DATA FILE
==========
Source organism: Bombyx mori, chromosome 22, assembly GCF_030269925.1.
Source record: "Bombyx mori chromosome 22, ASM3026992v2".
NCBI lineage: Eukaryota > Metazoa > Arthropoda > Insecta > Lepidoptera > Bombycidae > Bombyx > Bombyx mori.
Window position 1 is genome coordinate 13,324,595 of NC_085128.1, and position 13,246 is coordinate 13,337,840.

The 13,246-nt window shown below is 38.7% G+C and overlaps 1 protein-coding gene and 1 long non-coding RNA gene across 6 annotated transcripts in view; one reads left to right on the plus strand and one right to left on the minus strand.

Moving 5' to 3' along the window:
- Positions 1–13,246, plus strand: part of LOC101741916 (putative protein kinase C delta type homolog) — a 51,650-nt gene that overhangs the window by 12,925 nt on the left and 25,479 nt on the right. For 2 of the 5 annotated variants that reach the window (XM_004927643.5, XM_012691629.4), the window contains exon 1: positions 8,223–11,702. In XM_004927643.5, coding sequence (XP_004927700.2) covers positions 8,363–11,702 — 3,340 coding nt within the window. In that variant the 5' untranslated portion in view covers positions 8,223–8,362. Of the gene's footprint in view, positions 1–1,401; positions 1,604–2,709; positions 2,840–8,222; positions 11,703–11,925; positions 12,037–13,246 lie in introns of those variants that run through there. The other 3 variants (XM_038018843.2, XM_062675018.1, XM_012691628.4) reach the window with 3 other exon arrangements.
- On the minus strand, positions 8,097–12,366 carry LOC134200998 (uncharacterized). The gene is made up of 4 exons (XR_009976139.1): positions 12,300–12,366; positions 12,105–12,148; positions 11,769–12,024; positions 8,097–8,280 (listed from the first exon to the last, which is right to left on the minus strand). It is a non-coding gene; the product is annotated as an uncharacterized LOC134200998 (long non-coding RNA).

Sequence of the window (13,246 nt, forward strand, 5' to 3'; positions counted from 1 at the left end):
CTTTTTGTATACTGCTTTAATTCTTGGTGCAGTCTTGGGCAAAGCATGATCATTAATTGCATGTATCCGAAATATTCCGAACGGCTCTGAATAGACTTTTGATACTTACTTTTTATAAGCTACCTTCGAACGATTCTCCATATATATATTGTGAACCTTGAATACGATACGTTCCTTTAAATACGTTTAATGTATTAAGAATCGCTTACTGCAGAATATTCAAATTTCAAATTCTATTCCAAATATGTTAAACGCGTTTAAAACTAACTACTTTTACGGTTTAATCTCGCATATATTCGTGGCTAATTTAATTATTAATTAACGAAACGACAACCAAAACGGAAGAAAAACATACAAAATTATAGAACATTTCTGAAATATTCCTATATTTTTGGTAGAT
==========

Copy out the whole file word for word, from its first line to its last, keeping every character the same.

Source organism: Bombyx mori, chromosome 22, assembly GCF_030269925.1.
Source record: "Bombyx mori chromosome 22, ASM3026992v2".
NCBI lineage: Eukaryota > Metazoa > Arthropoda > Insecta > Lepidoptera > Bombycidae > Bombyx > Bombyx mori.
Window position 1 is genome coordinate 13,324,595 of NC_085128.1, and position 13,246 is coordinate 13,337,840.

The 13,246-nt window shown below is 38.7% G+C and overlaps 1 protein-coding gene and 1 long non-coding RNA gene across 6 annotated transcripts in view; one reads left to right on the plus strand and one right to left on the minus strand.

Moving 5' to 3' along the window:
- Positions 1–13,246, plus strand: part of LOC101741916 (putative protein kinase C delta type homolog) — a 51,650-nt gene that overhangs the window by 12,925 nt on the left and 25,479 nt on the right. For 2 of the 5 annotated variants that reach the window (XM_004927643.5, XM_012691629.4), the window contains exon 1: positions 8,223–11,702. In XM_004927643.5, coding sequence (XP_004927700.2) covers positions 8,363–11,702 — 3,340 coding nt within the window. In that variant the 5' untranslated portion in view covers positions 8,223–8,362. Of the gene's footprint in view, positions 1–1,401; positions 1,604–2,709; positions 2,840–8,222; positions 11,703–11,925; positions 12,037–13,246 lie in introns of those variants that run through there. The other 3 variants (XM_038018843.2, XM_062675018.1, XM_012691628.4) reach the window with 3 other exon arrangements.
- On the minus strand, positions 8,097–12,366 carry LOC134200998 (uncharacterized). The gene is made up of 4 exons (XR_009976139.1): positions 12,300–12,366; positions 12,105–12,148; positions 11,769–12,024; positions 8,097–8,280 (listed from the first exon to the last, which is right to left on the minus strand). It is a non-coding gene; the product is annotated as an uncharacterized LOC134200998 (long non-coding RNA).

Sequence of the window (13,246 nt, forward strand, 5' to 3'; positions counted from 1 at the left end):
CTTTTTGTATACTGCTTTAATTCTTGGTGCAGTCTTGGGCAAAGCATGATCATTAATTGCATGTATCCGAAATATTCCGAACGGCTCTGAATAGACTTTTGATACTTACTTTTTATAAGCTACCTTCGAACGATTCTCCATATATATATTGTGAACCTTGAATACGATACGTTCCTTTAAATACGTTTAATGTATTAAGAATCGCTTACTGCAGAATATTCAAATTTCAAATTCTATTCCAAATATGTTAAACGCGTTTAAAACTAACTACTTTTACGGTTTAATCTCGCATATATTCGTGGCTAATTTAATTATTAATTAACGAAACGACAACCAAAACGGAAGAAAAACATACAAAATTATAGAACATTTCTGAAATATTCCTATATTTTTGGTAGAT